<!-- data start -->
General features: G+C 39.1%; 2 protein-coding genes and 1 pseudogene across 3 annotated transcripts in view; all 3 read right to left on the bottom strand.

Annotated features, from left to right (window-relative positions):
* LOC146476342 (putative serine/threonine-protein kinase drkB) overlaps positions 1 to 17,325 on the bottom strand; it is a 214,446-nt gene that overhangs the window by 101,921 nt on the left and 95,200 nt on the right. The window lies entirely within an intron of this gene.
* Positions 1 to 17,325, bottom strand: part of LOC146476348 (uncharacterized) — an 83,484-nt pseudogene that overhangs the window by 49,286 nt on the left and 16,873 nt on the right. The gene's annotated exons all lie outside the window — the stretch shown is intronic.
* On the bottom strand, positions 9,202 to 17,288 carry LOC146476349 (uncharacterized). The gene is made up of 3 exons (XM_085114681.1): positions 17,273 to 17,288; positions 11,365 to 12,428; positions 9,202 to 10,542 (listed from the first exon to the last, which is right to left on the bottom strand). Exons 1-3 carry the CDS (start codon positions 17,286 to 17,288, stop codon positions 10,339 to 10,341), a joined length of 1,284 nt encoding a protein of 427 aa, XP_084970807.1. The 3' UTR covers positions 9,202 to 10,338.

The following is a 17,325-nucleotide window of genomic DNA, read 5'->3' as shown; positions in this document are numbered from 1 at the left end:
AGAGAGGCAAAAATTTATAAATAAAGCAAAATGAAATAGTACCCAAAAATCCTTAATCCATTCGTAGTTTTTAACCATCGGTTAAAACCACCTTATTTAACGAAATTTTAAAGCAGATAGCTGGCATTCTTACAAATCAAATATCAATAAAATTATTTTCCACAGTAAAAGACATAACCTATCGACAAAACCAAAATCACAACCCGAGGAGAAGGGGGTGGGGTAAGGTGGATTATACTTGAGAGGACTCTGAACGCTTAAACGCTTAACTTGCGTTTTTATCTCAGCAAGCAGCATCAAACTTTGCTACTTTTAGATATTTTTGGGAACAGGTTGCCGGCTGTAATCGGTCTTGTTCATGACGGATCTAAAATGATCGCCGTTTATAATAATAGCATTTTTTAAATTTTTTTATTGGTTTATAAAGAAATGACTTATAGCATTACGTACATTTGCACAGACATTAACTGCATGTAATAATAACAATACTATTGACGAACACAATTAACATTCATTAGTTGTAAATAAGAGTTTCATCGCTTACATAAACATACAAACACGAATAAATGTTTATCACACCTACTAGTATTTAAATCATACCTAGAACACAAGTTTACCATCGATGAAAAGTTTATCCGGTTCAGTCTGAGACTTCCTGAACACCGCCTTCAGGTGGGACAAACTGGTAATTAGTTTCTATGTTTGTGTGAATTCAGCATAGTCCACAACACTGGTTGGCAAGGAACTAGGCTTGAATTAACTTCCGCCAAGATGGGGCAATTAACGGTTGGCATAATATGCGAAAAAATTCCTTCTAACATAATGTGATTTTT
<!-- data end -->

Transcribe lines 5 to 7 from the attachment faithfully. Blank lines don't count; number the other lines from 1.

* On the bottom strand, positions 9,202 to 17,288 carry LOC146476349 (uncharacterized). The gene is made up of 3 exons (XM_085114681.1): positions 17,273 to 17,288; positions 11,365 to 12,428; positions 9,202 to 10,542 (listed from the first exon to the last, which is right to left on the bottom strand). Exons 1-3 carry the CDS (start codon positions 17,286 to 17,288, stop codon positions 10,339 to 10,341), a joined length of 1,284 nt encoding a protein of 427 aa, XP_084970807.1. The 3' UTR covers positions 9,202 to 10,338.

The following is a 17,325-nucleotide window of genomic DNA, read 5'->3' as shown; positions in this document are numbered from 1 at the left end:
AGAGAGGCAAAAATTTATAAATAAAGCAAAATGAAATAGTACCCAAAAATCCTTAATCCATTCGTAGTTTTTAACCATCGGTTAAAACCACCTTATTTAACGAAATTTTAAAGCAGATAGCTGGCATTCTTACAAATCAAATATCAATAAAATTATTTTCCACAGTAAAAGACATAACCTATCGACAAAACCAAAATCACAACCCGAGGAGAAGGGGGTGGGGTAAGGTGGATTATACTTGAGAGGACTCTGAACGCTTAAACGCTTAACTTGCGTTTTTATCTCAGCAAGCAGCATCAAACTTTGCTACTTTTAGATATTTTTGGGAACAGGTTGCCGGCTGTAATCGGTCTTGTTCATGACGGATCTAAAATGATCGCCGTTTATAATAATAGCATTTTTTAAATTTTTTTATTGGTTTATAAAGAAATGACTTATAGCATTACGTACATTTGCACAGACATTAACTGCATGTAATAATAACAATACTATTGACGAACACAATTAACATTCATTAGTTGTAAATAAGAGTTTCATCGCTTACATAAACATACAAACACGAATAAATGTTTATCACACCTACTAGTATTTAAATCATACCTAGAACACAAGTTTACCATCGATGAAAAGTTTATCCGGTTCAGTCTGAGACTTCCTGAACACCGCCTTCAGGTGGGACAAACTGGTAATTAGTTTCTATGTTTGTGTGAATTCAGCATAGTCCACAACACTGGTTGGCAAGGAACTAGGCTTGAATTAACTTCCGCCAAGATGGGGCAATTAACGGTTGGCATAATATGCGAAAAAATTCCTTCTAACATAATGTGATTTTT